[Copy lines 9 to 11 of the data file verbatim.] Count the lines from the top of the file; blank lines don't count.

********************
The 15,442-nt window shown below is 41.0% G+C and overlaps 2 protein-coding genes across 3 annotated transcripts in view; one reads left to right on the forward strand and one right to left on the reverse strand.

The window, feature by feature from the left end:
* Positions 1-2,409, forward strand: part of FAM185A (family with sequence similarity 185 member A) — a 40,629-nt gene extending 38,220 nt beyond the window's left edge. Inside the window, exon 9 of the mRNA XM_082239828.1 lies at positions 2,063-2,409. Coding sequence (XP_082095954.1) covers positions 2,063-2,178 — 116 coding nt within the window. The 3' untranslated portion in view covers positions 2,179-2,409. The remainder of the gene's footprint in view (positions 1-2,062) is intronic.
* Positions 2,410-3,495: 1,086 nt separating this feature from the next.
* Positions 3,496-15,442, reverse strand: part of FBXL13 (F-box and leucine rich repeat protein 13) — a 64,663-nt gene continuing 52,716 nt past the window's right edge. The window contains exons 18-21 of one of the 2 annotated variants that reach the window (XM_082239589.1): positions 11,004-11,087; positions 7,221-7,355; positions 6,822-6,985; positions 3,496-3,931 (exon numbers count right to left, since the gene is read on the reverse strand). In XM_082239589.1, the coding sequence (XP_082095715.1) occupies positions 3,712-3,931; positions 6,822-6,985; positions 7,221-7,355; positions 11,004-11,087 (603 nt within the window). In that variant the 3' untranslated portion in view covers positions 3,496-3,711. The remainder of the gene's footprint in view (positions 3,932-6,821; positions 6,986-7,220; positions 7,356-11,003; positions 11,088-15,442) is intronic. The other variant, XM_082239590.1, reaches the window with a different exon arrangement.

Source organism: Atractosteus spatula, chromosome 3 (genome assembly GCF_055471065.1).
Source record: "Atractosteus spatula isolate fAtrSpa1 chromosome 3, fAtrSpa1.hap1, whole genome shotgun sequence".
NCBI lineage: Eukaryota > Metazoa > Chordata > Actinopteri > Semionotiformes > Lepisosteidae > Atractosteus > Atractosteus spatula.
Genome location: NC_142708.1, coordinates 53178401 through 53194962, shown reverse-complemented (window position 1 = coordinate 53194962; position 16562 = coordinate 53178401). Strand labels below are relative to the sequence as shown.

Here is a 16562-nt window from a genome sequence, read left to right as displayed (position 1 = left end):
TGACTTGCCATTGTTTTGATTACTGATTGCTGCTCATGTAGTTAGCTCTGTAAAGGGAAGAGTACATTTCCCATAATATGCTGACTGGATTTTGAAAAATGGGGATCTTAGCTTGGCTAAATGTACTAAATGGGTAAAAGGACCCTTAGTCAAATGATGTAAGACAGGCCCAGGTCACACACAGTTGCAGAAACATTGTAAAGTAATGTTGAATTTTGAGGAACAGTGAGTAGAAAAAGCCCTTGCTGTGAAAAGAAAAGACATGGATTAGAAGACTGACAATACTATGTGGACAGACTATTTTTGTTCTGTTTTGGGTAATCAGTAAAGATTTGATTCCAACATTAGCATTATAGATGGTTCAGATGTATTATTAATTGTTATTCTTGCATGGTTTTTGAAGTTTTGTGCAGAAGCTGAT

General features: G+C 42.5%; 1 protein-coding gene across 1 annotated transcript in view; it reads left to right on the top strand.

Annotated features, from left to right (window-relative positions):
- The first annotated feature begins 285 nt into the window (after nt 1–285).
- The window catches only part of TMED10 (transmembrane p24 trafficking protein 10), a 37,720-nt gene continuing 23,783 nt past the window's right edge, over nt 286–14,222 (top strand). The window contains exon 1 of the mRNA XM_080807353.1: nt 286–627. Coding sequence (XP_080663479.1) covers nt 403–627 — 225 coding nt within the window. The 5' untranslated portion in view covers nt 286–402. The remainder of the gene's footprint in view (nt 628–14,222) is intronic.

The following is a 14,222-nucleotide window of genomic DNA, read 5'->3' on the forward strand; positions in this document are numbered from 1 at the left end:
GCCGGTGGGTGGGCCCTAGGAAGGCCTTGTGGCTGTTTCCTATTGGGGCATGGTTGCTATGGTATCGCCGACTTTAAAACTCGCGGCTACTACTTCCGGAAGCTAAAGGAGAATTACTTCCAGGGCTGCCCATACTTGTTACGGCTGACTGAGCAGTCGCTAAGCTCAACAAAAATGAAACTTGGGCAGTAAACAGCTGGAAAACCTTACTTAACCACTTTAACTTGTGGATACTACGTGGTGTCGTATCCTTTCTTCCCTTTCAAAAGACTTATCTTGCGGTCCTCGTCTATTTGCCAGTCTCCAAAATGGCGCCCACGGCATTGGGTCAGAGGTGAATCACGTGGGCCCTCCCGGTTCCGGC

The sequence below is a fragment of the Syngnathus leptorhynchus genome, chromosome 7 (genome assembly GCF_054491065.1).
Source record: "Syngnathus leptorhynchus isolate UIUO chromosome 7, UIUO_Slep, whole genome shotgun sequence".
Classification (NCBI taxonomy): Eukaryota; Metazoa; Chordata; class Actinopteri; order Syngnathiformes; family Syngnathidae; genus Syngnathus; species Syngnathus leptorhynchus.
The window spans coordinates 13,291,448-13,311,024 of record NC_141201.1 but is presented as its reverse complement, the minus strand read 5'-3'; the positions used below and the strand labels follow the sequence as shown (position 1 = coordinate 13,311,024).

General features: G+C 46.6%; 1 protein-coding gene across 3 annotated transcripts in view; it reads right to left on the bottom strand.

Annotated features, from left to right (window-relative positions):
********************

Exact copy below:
Genome location: NC_142708.1, coordinates 53178401 through 53194962, shown reverse-complemented (window position 1 = coordinate 53194962; position 16562 = coordinate 53178401). Strand labels below are relative to the sequence as shown.

Here is a 16562-nt window from a genome sequence, read left to right as displayed (position 1 = left end):
TGACTTGCCATTGTTTTGATTACTGATTGCTGCTCATGTAGTTAGCTCTGTAAAGGGAAGAGTACATTTCCCATAATATGCTGACTGGATTTTGAAAAATGGGGATCTTAGCTTGGCTAAATGTACTAAATGGGTAAAAGGACCCTTAGTCAAATGATGTAAGACAGGCCCAGGTCACACACAGTTGCAGAAACATTGTAAAGTAATGTTGAATTTTGAGGAACAGTGAGTAGAAAAAGCCCTTGCTGTGAAAAGAAAAGACATGGATTAGAAGACTGACAATACTATGTGGACAGACTATTTTTGTTCTGTTTTGGGTAATCAGTAAAGATTTGATTCCAACATTAGCATTATAGATGGTTCAGATGTATTATTAATTGTTATTCTTGCATGGTTTTTGAAGTTTTGTGCAGAAGCTGAT